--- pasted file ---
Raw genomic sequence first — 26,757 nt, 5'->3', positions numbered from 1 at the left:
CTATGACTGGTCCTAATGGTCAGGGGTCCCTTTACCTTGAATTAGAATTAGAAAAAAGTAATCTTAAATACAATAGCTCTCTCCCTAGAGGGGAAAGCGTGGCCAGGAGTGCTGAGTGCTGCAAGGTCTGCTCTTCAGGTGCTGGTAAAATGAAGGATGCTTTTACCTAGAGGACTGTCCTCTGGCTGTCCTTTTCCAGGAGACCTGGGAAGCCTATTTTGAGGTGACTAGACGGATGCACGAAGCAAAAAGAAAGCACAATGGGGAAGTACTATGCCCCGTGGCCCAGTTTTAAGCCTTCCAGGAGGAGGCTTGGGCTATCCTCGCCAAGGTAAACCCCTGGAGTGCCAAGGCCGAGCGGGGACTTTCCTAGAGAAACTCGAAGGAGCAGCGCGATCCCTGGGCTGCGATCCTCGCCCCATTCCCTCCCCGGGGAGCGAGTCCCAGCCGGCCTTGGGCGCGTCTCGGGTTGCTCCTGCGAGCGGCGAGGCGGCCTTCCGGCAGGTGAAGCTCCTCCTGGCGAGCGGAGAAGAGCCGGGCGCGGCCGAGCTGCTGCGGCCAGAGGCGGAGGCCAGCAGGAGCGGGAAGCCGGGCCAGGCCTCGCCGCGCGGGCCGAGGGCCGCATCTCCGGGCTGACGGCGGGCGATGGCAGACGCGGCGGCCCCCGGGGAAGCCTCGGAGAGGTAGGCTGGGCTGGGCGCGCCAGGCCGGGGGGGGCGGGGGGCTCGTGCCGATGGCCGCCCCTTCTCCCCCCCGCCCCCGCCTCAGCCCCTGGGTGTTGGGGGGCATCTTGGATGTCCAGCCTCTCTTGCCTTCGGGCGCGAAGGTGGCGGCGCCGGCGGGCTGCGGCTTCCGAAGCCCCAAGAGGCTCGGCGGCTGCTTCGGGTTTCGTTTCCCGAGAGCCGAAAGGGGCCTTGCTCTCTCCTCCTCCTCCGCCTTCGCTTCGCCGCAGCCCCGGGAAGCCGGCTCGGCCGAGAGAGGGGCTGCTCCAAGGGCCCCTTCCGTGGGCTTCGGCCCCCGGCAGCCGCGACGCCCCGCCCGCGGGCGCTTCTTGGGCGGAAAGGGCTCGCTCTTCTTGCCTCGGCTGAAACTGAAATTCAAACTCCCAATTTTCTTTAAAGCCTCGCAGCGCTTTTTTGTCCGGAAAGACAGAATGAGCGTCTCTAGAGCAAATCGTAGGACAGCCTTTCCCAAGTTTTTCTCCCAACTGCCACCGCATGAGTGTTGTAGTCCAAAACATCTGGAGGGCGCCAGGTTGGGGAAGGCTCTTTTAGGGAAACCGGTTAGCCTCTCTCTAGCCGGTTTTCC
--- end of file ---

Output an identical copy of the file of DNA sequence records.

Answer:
Raw genomic sequence first — 26,757 nt, 5'->3', positions numbered from 1 at the left:
CTATGACTGGTCCTAATGGTCAGGGGTCCCTTTACCTTGAATTAGAATTAGAAAAAAGTAATCTTAAATACAATAGCTCTCTCCCTAGAGGGGAAAGCGTGGCCAGGAGTGCTGAGTGCTGCAAGGTCTGCTCTTCAGGTGCTGGTAAAATGAAGGATGCTTTTACCTAGAGGACTGTCCTCTGGCTGTCCTTTTCCAGGAGACCTGGGAAGCCTATTTTGAGGTGACTAGACGGATGCACGAAGCAAAAAGAAAGCACAATGGGGAAGTACTATGCCCCGTGGCCCAGTTTTAAGCCTTCCAGGAGGAGGCTTGGGCTATCCTCGCCAAGGTAAACCCCTGGAGTGCCAAGGCCGAGCGGGGACTTTCCTAGAGAAACTCGAAGGAGCAGCGCGATCCCTGGGCTGCGATCCTCGCCCCATTCCCTCCCCGGGGAGCGAGTCCCAGCCGGCCTTGGGCGCGTCTCGGGTTGCTCCTGCGAGCGGCGAGGCGGCCTTCCGGCAGGTGAAGCTCCTCCTGGCGAGCGGAGAAGAGCCGGGCGCGGCCGAGCTGCTGCGGCCAGAGGCGGAGGCCAGCAGGAGCGGGAAGCCGGGCCAGGCCTCGCCGCGCGGGCCGAGGGCCGCATCTCCGGGCTGACGGCGGGCGATGGCAGACGCGGCGGCCCCCGGGGAAGCCTCGGAGAGGTAGGCTGGGCTGGGCGCGCCAGGCCGGGGGGGGCGGGGGGCTCGTGCCGATGGCCGCCCCTTCTCCCCCCCGCCCCCGCCTCAGCCCCTGGGTGTTGGGGGGCATCTTGGATGTCCAGCCTCTCTTGCCTTCGGGCGCGAAGGTGGCGGCGCCGGCGGGCTGCGGCTTCCGAAGCCCCAAGAGGCTCGGCGGCTGCTTCGGGTTTCGTTTCCCGAGAGCCGAAAGGGGCCTTGCTCTCTCCTCCTCCTCCGCCTTCGCTTCGCCGCAGCCCCGGGAAGCCGGCTCGGCCGAGAGAGGGGCTGCTCCAAGGGCCCCTTCCGTGGGCTTCGGCCCCCGGCAGCCGCGACGCCCCGCCCGCGGGCGCTTCTTGGGCGGAAAGGGCTCGCTCTTCTTGCCTCGGCTGAAACTGAAATTCAAACTCCCAATTTTCTTTAAAGCCTCGCAGCGCTTTTTTGTCCGGAAAGACAGAATGAGCGTCTCTAGAGCAAATCGTAGGACAGCCTTTCCCAAGTTTTTCTCCCAACTGCCACCGCATGAGTGTTGTAGTCCAAAACATCTGGAGGGCGCCAGGTTGGGGAAGGCTCTTTTAGGGAAACCGGTTAGCCTCTCTCTAGCCGGTTTTCC